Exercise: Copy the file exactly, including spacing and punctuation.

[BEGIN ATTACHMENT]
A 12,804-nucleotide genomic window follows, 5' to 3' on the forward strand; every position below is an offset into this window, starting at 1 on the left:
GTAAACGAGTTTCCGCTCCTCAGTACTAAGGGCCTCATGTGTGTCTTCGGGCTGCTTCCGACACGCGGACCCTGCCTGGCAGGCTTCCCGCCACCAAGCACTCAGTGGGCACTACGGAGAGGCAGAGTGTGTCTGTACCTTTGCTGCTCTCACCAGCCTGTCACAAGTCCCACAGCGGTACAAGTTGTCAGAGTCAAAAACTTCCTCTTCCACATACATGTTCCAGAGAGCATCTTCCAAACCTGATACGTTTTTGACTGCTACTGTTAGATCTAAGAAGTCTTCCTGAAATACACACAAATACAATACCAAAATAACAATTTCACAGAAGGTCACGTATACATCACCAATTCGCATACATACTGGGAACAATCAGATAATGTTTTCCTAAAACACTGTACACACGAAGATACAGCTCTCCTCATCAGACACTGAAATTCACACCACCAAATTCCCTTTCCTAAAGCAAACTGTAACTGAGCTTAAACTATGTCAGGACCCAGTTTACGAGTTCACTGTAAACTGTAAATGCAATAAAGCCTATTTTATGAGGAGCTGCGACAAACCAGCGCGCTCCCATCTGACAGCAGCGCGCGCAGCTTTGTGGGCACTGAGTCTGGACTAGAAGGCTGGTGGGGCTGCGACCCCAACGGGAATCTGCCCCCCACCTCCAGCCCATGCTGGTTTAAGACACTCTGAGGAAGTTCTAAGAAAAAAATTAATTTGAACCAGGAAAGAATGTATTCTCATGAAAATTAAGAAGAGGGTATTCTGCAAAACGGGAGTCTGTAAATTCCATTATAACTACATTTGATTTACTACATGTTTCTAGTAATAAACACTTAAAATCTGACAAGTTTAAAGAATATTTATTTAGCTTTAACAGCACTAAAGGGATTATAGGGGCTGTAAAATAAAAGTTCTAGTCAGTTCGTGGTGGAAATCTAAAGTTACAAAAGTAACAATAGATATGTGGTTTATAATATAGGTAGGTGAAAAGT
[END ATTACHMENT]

A 12,804-nucleotide genomic window follows, 5' to 3' on the forward strand; every position below is an offset into this window, starting at 1 on the left:
GTAAACGAGTTTCCGCTCCTCAGTACTAAGGGCCTCATGTGTGTCTTCGGGCTGCTTCCGACACGCGGACCCTGCCTGGCAGGCTTCCCGCCACCAAGCACTCAGTGGGCACTACGGAGAGGCAGAGTGTGTCTGTACCTTTGCTGCTCTCACCAGCCTGTCACAAGTCCCACAGCGGTACAAGTTGTCAGAGTCAAAAACTTCCTCTTCCACATACATGTTCCAGAGAGCATCTTCCAAACCTGATACGTTTTTGACTGCTACTGTTAGATCTAAGAAGTCTTCCTGAAATACACACAAATACAATACCAAAATAACAATTTCACAGAAGGTCACGTATACATCACCAATTCGCATACATACTGGGAACAATCAGATAATGTTTTCCTAAAACACTGTACACACGAAGATACAGCTCTCCTCATCAGACACTGAAATTCACACCACCAAATTCCCTTTCCTAAAGCAAACTGTAACTGAGCTTAAACTATGTCAGGACCCAGTTTACGAGTTCACTGTAAACTGTAAATGCAATAAAGCCTATTTTATGAGGAGCTGCGACAAACCAGCGCGCTCCCATCTGACAGCAGCGCGCGCAGCTTTGTGGGCACTGAGTCTGGACTAGAAGGCTGGTGGGGCTGCGACCCCAACGGGAATCTGCCCCCCACCTCCAGCCCATGCTGGTTTAAGACACTCTGAGGAAGTTCTAAGAAAAAAATTAATTTGAACCAGGAAAGAATGTATTCTCATGAAAATTAAGAAGAGGGTATTCTGCAAAACGGGAGTCTGTAAATTCCATTATAACTACATTTGATTTACTACATGTTTCTAGTAATAAACACTTAAAATCTGACAAGTTTAAAGAATATTTATTTAGCTTTAACAGCACTAAAGGGATTATAGGGGCTGTAAAATAAAAGTTCTAGTCAGTTCGTGGTGGAAATCTAAAGTTACAAAAGTAACAATAGATATGTGGTTTATAATATAGGTAGGTGAAAAGT